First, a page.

One of the most important highlights of the Russian printing market in H1 2021 was the ascendancy of the Pantum brand, which reached all-time high positions when it finished 2nd behind HP in the personal category, and 2nd behind Kyocera in the office category. The Chinese company Ninestar, founded in the year 2000, is among others the owner of Pantum (formally since 2020) and Lexmark (since 2016). Founded in 2010, Pantum is a Chinese printer manufacturer, with its business covering printers, printing materials, and printing solutions and services. In 2010 Pantum launched its first printer in the Great Hall of the People, a state building in the Tiananmen Square in Beijing when the printer was promoted as the first “independent” Chinese printer. In 2011, Pantum began its overseas expansion with a current global footprint of dozens of countries.

In the personal copier/MFP category, Pantum recorded a unit sales increase of 170% and moved from 5th to 2nd place, overtaking Brother, Canon and Xerox, while in the office category moved from 4th to 2nd place, overtaking Xerox and HP with a unit sales increase of 148%. In Russia, Pantum has four official distributors – OCS, DNS, Asbis, Treolan, and created a partner network that includes major online and offline channel platforms like DNS shop, Citilink, Mvideo, Ozon, and Wildberries. In addition, a national customer service network was established in Russia, which covers eight regions, more than 200 cities and cooperates with more than 500 service providers. Each purchase comes with a two-year warranty and easy online verification with a QR code. It is interesting to note that Pantum presence in the remaining EEU markets was only marginal. From the revenue point of view, Pantum finished in Russia in H1 2021 only in the 9th place due to the low prices of the devices. However, the year 2021 will surely be a pivotal year for Pantum.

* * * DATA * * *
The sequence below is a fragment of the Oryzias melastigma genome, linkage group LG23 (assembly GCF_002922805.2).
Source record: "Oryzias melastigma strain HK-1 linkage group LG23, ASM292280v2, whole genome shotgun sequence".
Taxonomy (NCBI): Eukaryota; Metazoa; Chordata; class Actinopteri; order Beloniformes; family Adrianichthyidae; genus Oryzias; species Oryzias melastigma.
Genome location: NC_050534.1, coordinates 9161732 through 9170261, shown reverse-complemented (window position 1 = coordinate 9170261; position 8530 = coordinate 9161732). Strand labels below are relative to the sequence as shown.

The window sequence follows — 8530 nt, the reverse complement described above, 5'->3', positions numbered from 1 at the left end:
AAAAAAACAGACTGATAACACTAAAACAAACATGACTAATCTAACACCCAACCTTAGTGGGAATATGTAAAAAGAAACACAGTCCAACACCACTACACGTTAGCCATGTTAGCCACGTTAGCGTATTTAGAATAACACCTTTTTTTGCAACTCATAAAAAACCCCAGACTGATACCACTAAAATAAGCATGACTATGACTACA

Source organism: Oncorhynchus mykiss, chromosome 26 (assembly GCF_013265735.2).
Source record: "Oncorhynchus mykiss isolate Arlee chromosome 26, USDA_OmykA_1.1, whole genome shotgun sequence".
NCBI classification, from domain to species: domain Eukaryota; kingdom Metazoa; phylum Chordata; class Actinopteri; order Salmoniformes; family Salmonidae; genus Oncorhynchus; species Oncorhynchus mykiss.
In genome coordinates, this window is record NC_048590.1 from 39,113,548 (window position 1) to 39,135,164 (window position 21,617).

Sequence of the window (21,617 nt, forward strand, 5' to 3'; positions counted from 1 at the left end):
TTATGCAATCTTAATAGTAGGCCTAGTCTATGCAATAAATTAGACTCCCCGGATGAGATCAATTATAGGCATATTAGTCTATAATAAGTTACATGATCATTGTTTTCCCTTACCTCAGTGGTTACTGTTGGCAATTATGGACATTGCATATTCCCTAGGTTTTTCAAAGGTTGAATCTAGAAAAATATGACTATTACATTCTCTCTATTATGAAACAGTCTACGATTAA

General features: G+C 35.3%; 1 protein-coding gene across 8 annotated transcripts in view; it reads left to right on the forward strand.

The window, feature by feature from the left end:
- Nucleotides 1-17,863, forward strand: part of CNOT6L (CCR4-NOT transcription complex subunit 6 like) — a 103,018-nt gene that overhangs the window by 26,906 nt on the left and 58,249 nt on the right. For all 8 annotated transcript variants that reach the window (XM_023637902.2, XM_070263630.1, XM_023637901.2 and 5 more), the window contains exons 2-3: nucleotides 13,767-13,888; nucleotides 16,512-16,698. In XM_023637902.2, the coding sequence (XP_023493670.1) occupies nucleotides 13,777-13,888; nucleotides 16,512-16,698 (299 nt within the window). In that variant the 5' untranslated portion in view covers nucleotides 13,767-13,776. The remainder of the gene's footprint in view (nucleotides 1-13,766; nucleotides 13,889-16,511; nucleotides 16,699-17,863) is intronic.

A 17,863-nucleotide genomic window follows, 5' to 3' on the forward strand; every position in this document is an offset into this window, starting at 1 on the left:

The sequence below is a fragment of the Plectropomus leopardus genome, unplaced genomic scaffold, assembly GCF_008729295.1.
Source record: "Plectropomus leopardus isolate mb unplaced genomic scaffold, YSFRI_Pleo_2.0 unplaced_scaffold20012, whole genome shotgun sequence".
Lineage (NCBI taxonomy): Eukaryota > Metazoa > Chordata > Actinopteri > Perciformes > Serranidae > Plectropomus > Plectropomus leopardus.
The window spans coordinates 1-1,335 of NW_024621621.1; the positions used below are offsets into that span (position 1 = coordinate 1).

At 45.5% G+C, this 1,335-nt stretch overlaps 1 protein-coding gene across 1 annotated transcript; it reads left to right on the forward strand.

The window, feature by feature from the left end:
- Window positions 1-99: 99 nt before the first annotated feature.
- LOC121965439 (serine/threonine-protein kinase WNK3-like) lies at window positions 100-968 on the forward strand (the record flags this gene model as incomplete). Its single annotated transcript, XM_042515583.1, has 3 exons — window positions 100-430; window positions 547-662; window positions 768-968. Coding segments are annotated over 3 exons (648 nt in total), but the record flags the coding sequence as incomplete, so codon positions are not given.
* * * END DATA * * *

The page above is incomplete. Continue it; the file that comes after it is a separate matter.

Pantum´s prosperity in the retailer to end-user segment is strongly linked to the success of the “young” retail chain company – DNS. Unlike other large retail companies, DNS didn´t start in Russia´s central (Moscow) or Northern (Petersburg) regions. Instead, it started its business activity from the East, when its first shop was opened in Vladivostok, and the second in Nakhodka. By 2010, DNS operated about a hundred shops in 28 Russian cities. In 2011 the company entered the Central Russian region, and by the year 2020 there were about 1.900 shops. The DNS company was the first to sell the Pantum printers in their shops directly to the public.